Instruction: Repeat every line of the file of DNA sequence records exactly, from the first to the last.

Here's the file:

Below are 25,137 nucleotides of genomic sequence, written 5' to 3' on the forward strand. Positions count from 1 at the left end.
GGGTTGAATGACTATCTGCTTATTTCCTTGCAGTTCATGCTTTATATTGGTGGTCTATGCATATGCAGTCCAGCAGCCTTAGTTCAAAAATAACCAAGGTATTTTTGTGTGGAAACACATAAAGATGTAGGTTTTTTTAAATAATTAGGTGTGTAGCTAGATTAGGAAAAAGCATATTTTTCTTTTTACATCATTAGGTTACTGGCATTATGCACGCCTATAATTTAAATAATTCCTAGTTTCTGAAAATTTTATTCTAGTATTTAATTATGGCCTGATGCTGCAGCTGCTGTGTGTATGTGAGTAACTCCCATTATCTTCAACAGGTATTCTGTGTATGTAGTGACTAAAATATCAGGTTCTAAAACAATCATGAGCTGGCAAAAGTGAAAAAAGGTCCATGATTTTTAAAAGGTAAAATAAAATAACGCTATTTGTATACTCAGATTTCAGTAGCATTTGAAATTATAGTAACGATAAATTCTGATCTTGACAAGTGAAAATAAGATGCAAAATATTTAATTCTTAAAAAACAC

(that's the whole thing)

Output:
Below are 25,137 nucleotides of genomic sequence, written 5' to 3' on the forward strand. Positions count from 1 at the left end.
GGGTTGAATGACTATCTGCTTATTTCCTTGCAGTTCATGCTTTATATTGGTGGTCTATGCATATGCAGTCCAGCAGCCTTAGTTCAAAAATAACCAAGGTATTTTTGTGTGGAAACACATAAAGATGTAGGTTTTTTTAAATAATTAGGTGTGTAGCTAGATTAGGAAAAAGCATATTTTTCTTTTTACATCATTAGGTTACTGGCATTATGCACGCCTATAATTTAAATAATTCCTAGTTTCTGAAAATTTTATTCTAGTATTTAATTATGGCCTGATGCTGCAGCTGCTGTGTGTATGTGAGTAACTCCCATTATCTTCAACAGGTATTCTGTGTATGTAGTGACTAAAATATCAGGTTCTAAAACAATCATGAGCTGGCAAAAGTGAAAAAAGGTCCATGATTTTTAAAAGGTAAAATAAAATAACGCTATTTGTATACTCAGATTTCAGTAGCATTTGAAATTATAGTAACGATAAATTCTGATCTTGACAAGTGAAAATAAGATGCAAAATATTTAATTCTTAAAAAACAC